A dozen South Africans dressed as mermaids and mermen frolic in a Johannesburg pool, mimicking the movement of the mystical sea creatures.
Mermaiding is a fast-growing sport worldwide, and now South Africa has its own school to teach it -- the "Merschool".
Before diving in, students each slip on a brightly coloured fabric tail ending in a monofin.
The swimmers are black and white, from 13 years old to in their forties. They include a schoolteacher, a yoga instructor and even an accountant.
"It's lots of fun," says mermaiding instructor Izelle Nair.
"It's for fitness, it's for fun, it's for fantasy, it's therapy -- but most of all, mermaiding is a sport."
|To be a mermaid -- or merman -- all that is required is a little technique, some breath-holding skills and a love of costumes. Photo: AFP|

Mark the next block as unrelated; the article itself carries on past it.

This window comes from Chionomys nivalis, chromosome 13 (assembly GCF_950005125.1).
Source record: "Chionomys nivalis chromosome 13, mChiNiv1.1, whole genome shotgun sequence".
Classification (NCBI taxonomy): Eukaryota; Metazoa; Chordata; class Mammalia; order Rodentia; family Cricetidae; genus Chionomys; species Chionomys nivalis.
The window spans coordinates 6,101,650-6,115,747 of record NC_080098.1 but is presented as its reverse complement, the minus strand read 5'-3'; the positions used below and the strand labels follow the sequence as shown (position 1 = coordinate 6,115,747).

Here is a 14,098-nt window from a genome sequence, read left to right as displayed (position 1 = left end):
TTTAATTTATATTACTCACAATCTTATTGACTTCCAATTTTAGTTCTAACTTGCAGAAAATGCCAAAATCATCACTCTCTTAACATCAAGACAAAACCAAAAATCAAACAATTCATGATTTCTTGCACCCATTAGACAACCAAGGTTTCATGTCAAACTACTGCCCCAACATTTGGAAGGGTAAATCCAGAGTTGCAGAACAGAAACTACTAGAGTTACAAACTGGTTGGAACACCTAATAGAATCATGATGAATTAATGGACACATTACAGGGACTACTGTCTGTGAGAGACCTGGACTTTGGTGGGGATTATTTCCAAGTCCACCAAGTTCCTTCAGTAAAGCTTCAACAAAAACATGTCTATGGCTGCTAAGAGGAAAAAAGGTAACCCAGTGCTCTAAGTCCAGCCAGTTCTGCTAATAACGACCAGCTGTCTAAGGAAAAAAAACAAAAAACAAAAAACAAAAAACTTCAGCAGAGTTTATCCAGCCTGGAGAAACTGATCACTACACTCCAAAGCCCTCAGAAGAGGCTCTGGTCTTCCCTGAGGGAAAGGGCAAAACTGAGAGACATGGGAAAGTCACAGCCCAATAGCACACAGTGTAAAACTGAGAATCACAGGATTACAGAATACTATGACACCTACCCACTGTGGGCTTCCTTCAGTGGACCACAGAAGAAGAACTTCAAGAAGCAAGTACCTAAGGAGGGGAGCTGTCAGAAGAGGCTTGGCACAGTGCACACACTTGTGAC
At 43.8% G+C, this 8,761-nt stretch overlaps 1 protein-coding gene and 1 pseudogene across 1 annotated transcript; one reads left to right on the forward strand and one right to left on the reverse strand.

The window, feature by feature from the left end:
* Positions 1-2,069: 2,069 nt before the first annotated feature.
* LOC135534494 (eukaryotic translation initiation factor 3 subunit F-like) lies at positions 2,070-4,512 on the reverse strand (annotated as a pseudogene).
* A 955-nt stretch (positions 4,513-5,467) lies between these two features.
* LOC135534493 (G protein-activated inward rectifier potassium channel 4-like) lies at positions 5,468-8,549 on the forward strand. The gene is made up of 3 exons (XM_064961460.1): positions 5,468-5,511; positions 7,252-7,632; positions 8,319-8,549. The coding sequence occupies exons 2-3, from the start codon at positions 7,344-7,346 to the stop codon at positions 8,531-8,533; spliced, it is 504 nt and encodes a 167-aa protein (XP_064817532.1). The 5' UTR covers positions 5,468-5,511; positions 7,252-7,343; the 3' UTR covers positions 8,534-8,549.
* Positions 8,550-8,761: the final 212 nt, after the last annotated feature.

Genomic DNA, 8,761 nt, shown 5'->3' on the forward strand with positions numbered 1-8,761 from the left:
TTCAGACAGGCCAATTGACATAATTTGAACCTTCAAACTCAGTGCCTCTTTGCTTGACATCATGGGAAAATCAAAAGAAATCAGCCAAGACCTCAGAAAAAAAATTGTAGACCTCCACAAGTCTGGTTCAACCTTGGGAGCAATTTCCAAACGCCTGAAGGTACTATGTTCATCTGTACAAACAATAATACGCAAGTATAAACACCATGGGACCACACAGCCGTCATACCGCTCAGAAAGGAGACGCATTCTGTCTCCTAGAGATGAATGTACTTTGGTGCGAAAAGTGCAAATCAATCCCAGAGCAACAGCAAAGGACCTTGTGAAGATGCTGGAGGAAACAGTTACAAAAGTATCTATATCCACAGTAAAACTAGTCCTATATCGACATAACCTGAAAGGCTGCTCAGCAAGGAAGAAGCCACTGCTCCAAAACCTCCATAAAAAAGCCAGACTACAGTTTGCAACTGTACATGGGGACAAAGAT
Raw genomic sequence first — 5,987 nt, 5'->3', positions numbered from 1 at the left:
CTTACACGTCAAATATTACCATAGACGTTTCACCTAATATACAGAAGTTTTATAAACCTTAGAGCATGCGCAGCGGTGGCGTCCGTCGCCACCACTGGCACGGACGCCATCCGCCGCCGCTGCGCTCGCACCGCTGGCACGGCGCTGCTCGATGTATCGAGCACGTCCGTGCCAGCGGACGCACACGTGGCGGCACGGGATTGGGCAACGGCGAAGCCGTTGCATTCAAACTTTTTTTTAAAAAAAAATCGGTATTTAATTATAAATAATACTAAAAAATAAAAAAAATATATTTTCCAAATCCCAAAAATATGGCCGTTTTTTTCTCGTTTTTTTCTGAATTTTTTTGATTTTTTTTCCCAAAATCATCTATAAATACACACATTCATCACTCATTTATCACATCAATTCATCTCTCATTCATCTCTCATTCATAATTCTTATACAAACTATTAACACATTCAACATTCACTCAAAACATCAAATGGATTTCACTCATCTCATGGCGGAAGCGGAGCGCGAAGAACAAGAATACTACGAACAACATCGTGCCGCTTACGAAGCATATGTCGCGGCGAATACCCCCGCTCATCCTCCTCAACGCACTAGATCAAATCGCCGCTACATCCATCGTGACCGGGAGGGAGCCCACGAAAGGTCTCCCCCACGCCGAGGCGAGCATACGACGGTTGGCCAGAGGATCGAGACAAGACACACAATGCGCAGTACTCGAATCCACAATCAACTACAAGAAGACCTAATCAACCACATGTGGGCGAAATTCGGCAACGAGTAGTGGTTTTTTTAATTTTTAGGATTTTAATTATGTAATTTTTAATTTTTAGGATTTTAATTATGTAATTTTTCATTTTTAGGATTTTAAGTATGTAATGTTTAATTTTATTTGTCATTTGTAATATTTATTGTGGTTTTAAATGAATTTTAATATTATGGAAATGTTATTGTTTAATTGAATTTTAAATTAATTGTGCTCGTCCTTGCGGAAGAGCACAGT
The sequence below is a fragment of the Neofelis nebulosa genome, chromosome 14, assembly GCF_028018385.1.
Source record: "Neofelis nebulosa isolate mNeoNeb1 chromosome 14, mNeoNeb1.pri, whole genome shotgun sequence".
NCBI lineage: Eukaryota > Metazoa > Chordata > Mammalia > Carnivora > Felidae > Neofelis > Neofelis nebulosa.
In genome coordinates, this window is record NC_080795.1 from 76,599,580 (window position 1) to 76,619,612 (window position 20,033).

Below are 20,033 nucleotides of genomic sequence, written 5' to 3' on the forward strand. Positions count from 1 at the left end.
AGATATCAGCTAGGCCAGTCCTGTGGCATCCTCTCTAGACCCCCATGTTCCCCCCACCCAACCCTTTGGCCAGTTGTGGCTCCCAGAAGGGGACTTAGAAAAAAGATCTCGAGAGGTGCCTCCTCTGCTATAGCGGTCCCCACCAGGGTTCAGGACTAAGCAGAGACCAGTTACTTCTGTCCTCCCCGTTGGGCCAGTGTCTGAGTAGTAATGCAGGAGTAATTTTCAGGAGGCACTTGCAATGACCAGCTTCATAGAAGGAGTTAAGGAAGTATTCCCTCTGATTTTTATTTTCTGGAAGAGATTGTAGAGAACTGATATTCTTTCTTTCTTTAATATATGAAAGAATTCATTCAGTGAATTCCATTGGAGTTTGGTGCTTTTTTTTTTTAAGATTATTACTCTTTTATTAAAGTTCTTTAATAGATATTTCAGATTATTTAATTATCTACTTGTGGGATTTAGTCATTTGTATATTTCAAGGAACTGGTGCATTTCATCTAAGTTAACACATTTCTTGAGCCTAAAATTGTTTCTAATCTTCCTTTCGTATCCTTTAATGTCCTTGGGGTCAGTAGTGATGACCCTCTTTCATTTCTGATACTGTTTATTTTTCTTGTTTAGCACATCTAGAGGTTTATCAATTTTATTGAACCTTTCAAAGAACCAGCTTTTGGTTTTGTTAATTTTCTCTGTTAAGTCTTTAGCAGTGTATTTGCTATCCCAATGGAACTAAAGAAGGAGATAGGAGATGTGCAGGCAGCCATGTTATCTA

In the water, students undulate up and down the pool perfecting their dolphin kicks, or practise sculling -- hand movements to propel the body also used in synchronised swimming.
"We swim with a dolphin technique and we use sculling, and then we put it all together and we work out a little sequence," Nair says.
To be a mermaid -- or merman -- all that is required is a little technique, some breath-holding skills and a love of costumes.
Underwater, students attempt to perform a graceful aquatic backflip.
|Students practise tail flips at the 'Merschool.' Photo: AFP|
Nadia Walker, another mermaid coach from the world of synchronised swimming, says both sports have much in common.
"The back rolls, some of the warm-ups and activities that we do, come from swimming," she says.
The school hopes to send at least one contender to next year's World Mermaid Championships in China -- and that one day the discipline will become an Olympic sport.